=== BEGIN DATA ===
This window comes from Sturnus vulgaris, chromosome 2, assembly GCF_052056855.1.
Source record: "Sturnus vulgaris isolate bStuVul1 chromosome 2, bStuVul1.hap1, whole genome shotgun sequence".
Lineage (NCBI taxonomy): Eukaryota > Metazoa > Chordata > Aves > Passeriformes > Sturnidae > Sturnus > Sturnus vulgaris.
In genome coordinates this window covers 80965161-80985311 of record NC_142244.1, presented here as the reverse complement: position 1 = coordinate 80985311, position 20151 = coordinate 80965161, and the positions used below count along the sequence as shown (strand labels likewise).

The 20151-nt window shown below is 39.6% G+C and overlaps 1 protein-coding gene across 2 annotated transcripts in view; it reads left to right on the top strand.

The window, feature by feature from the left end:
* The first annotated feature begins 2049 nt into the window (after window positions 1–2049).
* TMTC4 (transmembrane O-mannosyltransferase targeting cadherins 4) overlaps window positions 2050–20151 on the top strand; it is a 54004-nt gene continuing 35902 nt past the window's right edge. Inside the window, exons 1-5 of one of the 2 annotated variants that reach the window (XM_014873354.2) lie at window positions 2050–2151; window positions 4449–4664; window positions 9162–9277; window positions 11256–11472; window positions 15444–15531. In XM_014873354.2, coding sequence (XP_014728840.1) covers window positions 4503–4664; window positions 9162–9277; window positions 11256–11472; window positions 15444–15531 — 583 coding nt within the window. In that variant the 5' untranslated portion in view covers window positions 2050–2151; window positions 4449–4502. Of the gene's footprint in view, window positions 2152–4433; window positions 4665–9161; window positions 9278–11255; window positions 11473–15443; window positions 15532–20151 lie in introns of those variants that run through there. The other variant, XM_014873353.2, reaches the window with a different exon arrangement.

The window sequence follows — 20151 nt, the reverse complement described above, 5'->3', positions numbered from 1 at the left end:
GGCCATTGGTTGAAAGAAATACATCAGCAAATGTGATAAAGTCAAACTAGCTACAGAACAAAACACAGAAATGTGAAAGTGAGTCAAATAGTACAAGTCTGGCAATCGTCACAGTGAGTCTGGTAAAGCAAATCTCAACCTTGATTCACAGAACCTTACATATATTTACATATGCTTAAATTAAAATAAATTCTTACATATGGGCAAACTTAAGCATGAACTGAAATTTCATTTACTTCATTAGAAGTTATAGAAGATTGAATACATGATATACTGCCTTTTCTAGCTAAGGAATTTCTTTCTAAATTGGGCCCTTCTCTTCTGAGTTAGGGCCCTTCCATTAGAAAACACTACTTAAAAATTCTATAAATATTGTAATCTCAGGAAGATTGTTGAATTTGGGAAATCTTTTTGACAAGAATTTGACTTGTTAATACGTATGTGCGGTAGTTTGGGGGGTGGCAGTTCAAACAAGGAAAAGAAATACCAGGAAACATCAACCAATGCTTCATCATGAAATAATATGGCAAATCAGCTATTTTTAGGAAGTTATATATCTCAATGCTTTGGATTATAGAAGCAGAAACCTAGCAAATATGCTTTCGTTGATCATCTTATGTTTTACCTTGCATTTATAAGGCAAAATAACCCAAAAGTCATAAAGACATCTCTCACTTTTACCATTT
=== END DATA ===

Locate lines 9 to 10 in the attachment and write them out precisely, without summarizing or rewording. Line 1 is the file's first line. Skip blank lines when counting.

The window sequence follows — 20151 nt, the reverse complement described above, 5'->3', positions numbered from 1 at the left end:
GGCCATTGGTTGAAAGAAATACATCAGCAAATGTGATAAAGTCAAACTAGCTACAGAACAAAACACAGAAATGTGAAAGTGAGTCAAATAGTACAAGTCTGGCAATCGTCACAGTGAGTCTGGTAAAGCAAATCTCAACCTTGATTCACAGAACCTTACATATATTTACATATGCTTAAATTAAAATAAATTCTTACATATGGGCAAACTTAAGCATGAACTGAAATTTCATTTACTTCATTAGAAGTTATAGAAGATTGAATACATGATATACTGCCTTTTCTAGCTAAGGAATTTCTTTCTAAATTGGGCCCTTCTCTTCTGAGTTAGGGCCCTTCCATTAGAAAACACTACTTAAAAATTCTATAAATATTGTAATCTCAGGAAGATTGTTGAATTTGGGAAATCTTTTTGACAAGAATTTGACTTGTTAATACGTATGTGCGGTAGTTTGGGGGGTGGCAGTTCAAACAAGGAAAAGAAATACCAGGAAACATCAACCAATGCTTCATCATGAAATAATATGGCAAATCAGCTATTTTTAGGAAGTTATATATCTCAATGCTTTGGATTATAGAAGCAGAAACCTAGCAAATATGCTTTCGTTGATCATCTTATGTTTTACCTTGCATTTATAAGGCAAAATAACCCAAAAGTCATAAAGACATCTCTCACTTTTACCATTT